Florida has adopted major criminal justice reforms aimed at reducing recidivism, aiding crime victims and reducing prison populations.
“We are finally seeing this state change its approach to public safety to be ‘smart on crime,’” said Aswad Thomas, a crime survivor. He is managing director of Crime Survivors for Safety and Justice, a national network of 30,000 crime survivors.
The reforms are contained in HB7125, the most expansive criminal justice reform bill adopted in over 20 years. It went into effect in October, tampabay.com reported Oct. 16.
The reforms seek to reduce recidivism by changing occupational licensing to help those with criminal convictions become gainfully employed.
“We are finally seeing this state change its approach to public safety to be ‘smart on crime,’”
It seeks to meet the needs of crime victims by increasing the amount of time victims can access recovery support for funerals, trauma counseling, mental health treatment, and access to compensation while police investigations into the crime are still on-going.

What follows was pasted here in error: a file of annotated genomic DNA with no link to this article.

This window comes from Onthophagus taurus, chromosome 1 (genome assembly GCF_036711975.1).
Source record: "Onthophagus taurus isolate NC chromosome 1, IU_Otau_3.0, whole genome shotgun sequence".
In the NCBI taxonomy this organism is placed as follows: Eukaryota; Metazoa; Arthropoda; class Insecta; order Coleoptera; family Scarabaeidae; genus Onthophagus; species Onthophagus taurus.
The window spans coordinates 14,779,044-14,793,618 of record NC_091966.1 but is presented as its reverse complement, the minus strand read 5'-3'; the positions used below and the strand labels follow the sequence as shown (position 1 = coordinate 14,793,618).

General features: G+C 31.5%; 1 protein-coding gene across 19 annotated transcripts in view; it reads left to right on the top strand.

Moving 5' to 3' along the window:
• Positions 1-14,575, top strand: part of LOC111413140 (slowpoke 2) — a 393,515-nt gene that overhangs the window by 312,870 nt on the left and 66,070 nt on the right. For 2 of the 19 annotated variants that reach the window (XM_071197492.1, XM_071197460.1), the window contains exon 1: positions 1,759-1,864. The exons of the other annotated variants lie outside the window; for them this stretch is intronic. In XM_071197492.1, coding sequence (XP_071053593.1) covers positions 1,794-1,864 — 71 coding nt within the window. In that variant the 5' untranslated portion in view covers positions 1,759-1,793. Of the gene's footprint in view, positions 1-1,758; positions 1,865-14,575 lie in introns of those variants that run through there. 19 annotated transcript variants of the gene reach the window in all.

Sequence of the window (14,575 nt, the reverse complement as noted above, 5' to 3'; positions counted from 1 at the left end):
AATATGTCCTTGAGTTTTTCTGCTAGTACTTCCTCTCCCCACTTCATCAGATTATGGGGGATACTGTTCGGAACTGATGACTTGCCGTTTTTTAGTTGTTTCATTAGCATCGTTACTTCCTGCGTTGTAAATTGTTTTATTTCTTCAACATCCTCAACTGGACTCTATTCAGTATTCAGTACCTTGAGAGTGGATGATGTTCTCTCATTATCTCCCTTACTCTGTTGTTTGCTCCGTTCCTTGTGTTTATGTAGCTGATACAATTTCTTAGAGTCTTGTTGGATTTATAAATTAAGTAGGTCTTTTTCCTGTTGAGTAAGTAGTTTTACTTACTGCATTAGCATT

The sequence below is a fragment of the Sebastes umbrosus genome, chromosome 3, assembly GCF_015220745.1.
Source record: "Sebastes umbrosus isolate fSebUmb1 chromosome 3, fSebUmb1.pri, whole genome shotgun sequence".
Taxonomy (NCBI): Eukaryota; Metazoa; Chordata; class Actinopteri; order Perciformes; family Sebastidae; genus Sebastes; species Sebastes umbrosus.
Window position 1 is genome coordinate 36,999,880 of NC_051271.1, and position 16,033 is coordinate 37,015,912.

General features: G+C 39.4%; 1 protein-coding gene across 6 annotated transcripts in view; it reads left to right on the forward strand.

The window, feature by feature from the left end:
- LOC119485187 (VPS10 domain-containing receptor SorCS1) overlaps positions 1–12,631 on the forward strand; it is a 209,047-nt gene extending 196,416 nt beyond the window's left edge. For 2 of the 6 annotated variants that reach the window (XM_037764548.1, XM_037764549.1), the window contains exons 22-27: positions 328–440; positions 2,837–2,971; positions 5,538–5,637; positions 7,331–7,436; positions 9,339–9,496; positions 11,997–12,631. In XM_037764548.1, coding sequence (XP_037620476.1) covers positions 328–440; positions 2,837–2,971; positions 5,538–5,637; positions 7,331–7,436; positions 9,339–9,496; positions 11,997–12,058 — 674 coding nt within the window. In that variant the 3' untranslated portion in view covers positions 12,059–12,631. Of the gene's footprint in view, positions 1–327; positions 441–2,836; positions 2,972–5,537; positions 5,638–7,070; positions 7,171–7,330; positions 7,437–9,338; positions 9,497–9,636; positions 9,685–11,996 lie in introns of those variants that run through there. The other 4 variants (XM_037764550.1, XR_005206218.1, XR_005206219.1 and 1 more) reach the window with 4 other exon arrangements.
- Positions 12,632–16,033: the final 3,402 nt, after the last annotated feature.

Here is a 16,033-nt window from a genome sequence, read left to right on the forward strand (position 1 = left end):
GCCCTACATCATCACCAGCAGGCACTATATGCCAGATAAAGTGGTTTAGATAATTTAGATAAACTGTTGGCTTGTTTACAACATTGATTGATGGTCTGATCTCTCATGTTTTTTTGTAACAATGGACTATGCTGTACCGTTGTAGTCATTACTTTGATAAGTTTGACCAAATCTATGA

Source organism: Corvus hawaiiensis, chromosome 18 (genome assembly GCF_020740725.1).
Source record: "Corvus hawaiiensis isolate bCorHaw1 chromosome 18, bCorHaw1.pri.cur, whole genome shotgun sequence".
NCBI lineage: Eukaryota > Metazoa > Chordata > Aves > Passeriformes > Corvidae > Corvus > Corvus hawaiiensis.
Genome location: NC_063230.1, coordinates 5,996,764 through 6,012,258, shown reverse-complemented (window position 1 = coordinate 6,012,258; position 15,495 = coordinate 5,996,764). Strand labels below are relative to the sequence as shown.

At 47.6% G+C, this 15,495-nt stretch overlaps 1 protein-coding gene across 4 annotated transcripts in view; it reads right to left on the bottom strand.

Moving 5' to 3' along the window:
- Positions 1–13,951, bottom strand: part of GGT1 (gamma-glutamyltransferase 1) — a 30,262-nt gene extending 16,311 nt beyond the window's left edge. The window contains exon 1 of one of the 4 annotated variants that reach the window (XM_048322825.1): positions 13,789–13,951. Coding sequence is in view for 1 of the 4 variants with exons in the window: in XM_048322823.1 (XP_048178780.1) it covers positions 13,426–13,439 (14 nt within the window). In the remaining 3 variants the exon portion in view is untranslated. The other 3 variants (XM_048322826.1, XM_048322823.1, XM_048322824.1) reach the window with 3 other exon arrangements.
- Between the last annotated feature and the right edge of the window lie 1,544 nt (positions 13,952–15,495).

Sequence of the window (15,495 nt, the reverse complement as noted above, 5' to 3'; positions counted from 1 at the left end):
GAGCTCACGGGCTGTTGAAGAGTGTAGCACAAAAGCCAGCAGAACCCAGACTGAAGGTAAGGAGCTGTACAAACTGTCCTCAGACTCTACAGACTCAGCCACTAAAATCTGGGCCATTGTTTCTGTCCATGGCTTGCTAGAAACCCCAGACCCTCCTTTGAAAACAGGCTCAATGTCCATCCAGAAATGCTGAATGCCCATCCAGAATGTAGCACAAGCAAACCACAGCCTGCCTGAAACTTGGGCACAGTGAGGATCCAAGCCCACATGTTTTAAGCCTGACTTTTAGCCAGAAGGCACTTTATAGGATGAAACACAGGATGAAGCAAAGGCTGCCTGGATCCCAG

This is something Darla and Elliot Saunders from Tampa say they needed desperately when their son was murdered 14 years ago.
The bill seeks to reduce probation violations to help alleviate overcrowded prison conditions.
Thomas wrote the article that concludes, “We see the changes contained in HB7125 as a beginning, not the end, of tackling these issues.”
He also believes that, with the help of crime survivors, it brings new hope that law- makers will change the state’s system of court fines and fees, something other states are considering to help reduce the debt of those formally incarcerated.
According to Thomas, there are 45 other states that have policies that incentivize re- habilitation for those who are incarcerated, and almost all of them are seeing measurable reductions in recidivism.